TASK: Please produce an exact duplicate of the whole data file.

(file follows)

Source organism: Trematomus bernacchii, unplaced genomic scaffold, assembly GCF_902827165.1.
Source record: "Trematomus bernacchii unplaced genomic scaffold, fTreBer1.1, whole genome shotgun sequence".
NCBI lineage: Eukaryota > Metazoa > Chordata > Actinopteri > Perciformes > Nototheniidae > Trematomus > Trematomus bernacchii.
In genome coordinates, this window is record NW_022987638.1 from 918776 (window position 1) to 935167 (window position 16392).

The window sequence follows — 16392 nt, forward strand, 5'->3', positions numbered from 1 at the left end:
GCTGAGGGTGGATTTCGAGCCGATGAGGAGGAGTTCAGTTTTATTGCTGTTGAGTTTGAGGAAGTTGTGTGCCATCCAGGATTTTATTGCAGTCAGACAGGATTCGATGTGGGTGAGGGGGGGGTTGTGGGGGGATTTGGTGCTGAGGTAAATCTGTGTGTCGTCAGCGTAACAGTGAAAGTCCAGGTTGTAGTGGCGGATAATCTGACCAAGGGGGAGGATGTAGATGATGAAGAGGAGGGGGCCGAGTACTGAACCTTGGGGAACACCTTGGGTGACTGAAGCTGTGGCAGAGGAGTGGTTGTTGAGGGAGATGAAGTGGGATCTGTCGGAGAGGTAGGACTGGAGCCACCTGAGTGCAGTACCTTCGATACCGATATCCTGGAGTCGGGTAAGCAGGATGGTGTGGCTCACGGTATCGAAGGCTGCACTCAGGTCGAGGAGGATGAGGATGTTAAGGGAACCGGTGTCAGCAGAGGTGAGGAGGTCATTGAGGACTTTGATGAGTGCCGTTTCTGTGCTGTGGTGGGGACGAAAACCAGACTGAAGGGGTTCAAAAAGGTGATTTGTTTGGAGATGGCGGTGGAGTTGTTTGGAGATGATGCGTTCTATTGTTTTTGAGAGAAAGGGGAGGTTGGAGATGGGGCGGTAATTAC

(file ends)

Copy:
Source organism: Trematomus bernacchii, unplaced genomic scaffold, assembly GCF_902827165.1.
Source record: "Trematomus bernacchii unplaced genomic scaffold, fTreBer1.1, whole genome shotgun sequence".
NCBI lineage: Eukaryota > Metazoa > Chordata > Actinopteri > Perciformes > Nototheniidae > Trematomus > Trematomus bernacchii.
In genome coordinates, this window is record NW_022987638.1 from 918776 (window position 1) to 935167 (window position 16392).

The window sequence follows — 16392 nt, forward strand, 5'->3', positions numbered from 1 at the left end:
GCTGAGGGTGGATTTCGAGCCGATGAGGAGGAGTTCAGTTTTATTGCTGTTGAGTTTGAGGAAGTTGTGTGCCATCCAGGATTTTATTGCAGTCAGACAGGATTCGATGTGGGTGAGGGGGGGGTTGTGGGGGGATTTGGTGCTGAGGTAAATCTGTGTGTCGTCAGCGTAACAGTGAAAGTCCAGGTTGTAGTGGCGGATAATCTGACCAAGGGGGAGGATGTAGATGATGAAGAGGAGGGGGCCGAGTACTGAACCTTGGGGAACACCTTGGGTGACTGAAGCTGTGGCAGAGGAGTGGTTGTTGAGGGAGATGAAGTGGGATCTGTCGGAGAGGTAGGACTGGAGCCACCTGAGTGCAGTACCTTCGATACCGATATCCTGGAGTCGGGTAAGCAGGATGGTGTGGCTCACGGTATCGAAGGCTGCACTCAGGTCGAGGAGGATGAGGATGTTAAGGGAACCGGTGTCAGCAGAGGTGAGGAGGTCATTGAGGACTTTGATGAGTGCCGTTTCTGTGCTGTGGTGGGGACGAAAACCAGACTGAAGGGGTTCAAAAAGGTGATTTGTTTGGAGATGGCGGTGGAGTTGTTTGGAGATGATGCGTTCTATTGTTTTTGAGAGAAAGGGGAGGTTGGAGATGGGGCGGTAATTAC